Last week, in Speaking of Religion - Part I, I put forth a question about how speakers handle religion in their speeches. The response I got was interesting, to say the least.
Religion vs. Spirituality
Some argued over the term religion, and suggested spirituality was a better point of discussion for inclusion in speeches. Nina John, from the Chenai area in India, quoted one of her students, who made a profound remark "where religion ends spirituality begins".
This argument seemed semantic to me, but many felt strongly that religion and spirituality held very different territories - religion demarcating spirituality into smaller territories and more specific belief systems which made adding to a speech more problematic. Spirituality was more general, and allowed greater leeway.
Know Your Audience
The overwhelming recommendation came in the statement: know your audience. fellow speaking coach Lisa Braithwaite suggested asking yourself - "how does it benefit the audience, or provide value and tools relevant to the topic, to include your personal religious beliefs in the presentation?" - and suggested "different kinds of presentations allow for different kinds of personal expression."
Is your audience in need of hearing about your convictions for your to get your basic message across? Will you offend people? My friend Amelia put it this way - If I want a new hairstyle, I'll go to a salon. If I want to preach or be preached too, I'll go to church. I do not force my religious principles on others, and I do not appreciate others forcing theirs on me. I feel the same way about politics.
Change your Language
Can you change spiritual language to a less 'charged' vocabulary and make the same point? Instead of invoking God, many invoke creator or universal force. Instead of mentioning Jesus, they say 'the Prophet' or 'the Great Storyteller'.
David Goad mentioned making a small change in his speech - from "Sometimes God sends us reminders that we are not alone" to "Sometimes we receive reminders that we are not alone." - which he felt made it more accessible. Still others said that ADDING scriptural references increased the impact of their speeches.
This post also brought out a large contingent of Atheist discussions on my Facebook page. Comments ranged from "It doesn't bother me" to "why should I have to hear your spiritual views when I can't express my atheist views without being attacked."
I can certainly see the value in the perspectives listed above. They make sense, particularly from a business standpoint. In particular, knowing your audience is a vital component to being a successful speaker.
But I'm going to suggest that the solution to this issue begins earlier - that is, Know Your Self.
Judi Rogers commented on Linked In: My mother used to quote Shakespeare to me: "To thine own self be true.." and I believe that includes your feelings on religion as well. It is very hard to ignore when it's so much a part of your life..and shouldn't be denied. It's part of our being and certainly our walk! However, you can include it in a non-threatening way...perhaps by saying something like "have you discovered that wonderful peace in your life??" You are not accusing or blaming, just speaking on a personal basis. Whenever I have done this, it receives nothing but positive feedback. It is hard to deny your own PERSONAL story! Or the repeating of someone else's story. If doesn't have to point out any particular denomination or persuasion--just the positive influence on your life or the "hero of your story."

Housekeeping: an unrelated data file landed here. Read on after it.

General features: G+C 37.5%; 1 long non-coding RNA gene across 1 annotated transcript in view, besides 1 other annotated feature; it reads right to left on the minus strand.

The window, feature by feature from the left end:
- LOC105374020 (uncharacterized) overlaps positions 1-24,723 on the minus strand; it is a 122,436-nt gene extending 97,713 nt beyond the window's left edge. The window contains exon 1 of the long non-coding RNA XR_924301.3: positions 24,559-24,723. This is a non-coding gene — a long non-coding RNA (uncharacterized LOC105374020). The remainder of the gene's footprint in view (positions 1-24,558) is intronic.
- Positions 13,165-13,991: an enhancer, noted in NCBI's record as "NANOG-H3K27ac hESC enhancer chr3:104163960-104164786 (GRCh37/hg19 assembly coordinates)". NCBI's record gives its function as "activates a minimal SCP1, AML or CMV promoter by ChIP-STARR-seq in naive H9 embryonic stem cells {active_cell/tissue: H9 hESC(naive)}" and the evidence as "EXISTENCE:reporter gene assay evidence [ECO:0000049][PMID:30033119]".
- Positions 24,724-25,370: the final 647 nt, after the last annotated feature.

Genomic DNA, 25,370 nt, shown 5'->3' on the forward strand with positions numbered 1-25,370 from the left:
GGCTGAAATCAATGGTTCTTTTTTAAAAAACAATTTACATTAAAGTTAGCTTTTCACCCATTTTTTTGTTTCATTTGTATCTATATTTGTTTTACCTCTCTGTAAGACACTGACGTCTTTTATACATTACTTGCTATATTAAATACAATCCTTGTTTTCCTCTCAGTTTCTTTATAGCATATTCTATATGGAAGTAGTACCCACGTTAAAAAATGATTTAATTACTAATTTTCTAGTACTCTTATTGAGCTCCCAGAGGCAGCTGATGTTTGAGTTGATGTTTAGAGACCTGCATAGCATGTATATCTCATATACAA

Whether the matter at stake is religion, spirituality, or atheism, you must know yourself well enough to determine what you want to do with it as a speaker. Do you feel called to speak about it in your speech, regardless of the consequences? Do you feel compelled to share your God no matter the situation? Do you feel it is your mission in life to stop others from wasting their time in a false belief system about some old man in the sky? Then talk about it.
Its unlikely that many of us fall into the above categories. We are surrounded by teachings of political correctness and tolerance (two terms Lisa Braithwaite accurately describes as mocking true acceptance of actual differences), and are often uncomfortable with putting our beliefs on display in everyday life in general, much less on stage.
Even those of us with strong evangelical backgrounds worry about sabotaging our careers by talking about our faith, and unless we're in front of a faith-based audience, can easily justify sticking to the topic without adding any spiritual spice.
But until we come to terms with our own 'calling', our own take on how we share our theism or atheism, are we really being true to ourselves?
Not everyone is called to evangelize their point of view - but if you ARE - that should be OK, and should be your first consideration. It may cost you business, and it may give you challenges when adding it into presentations, but it will ultimately give you more satisfaction knowing you are being true to yourself as a speaker.
Crazy advice, I suppose, in the eyes of most. But it all depends on what is most important to YOU to Speak & Deliver.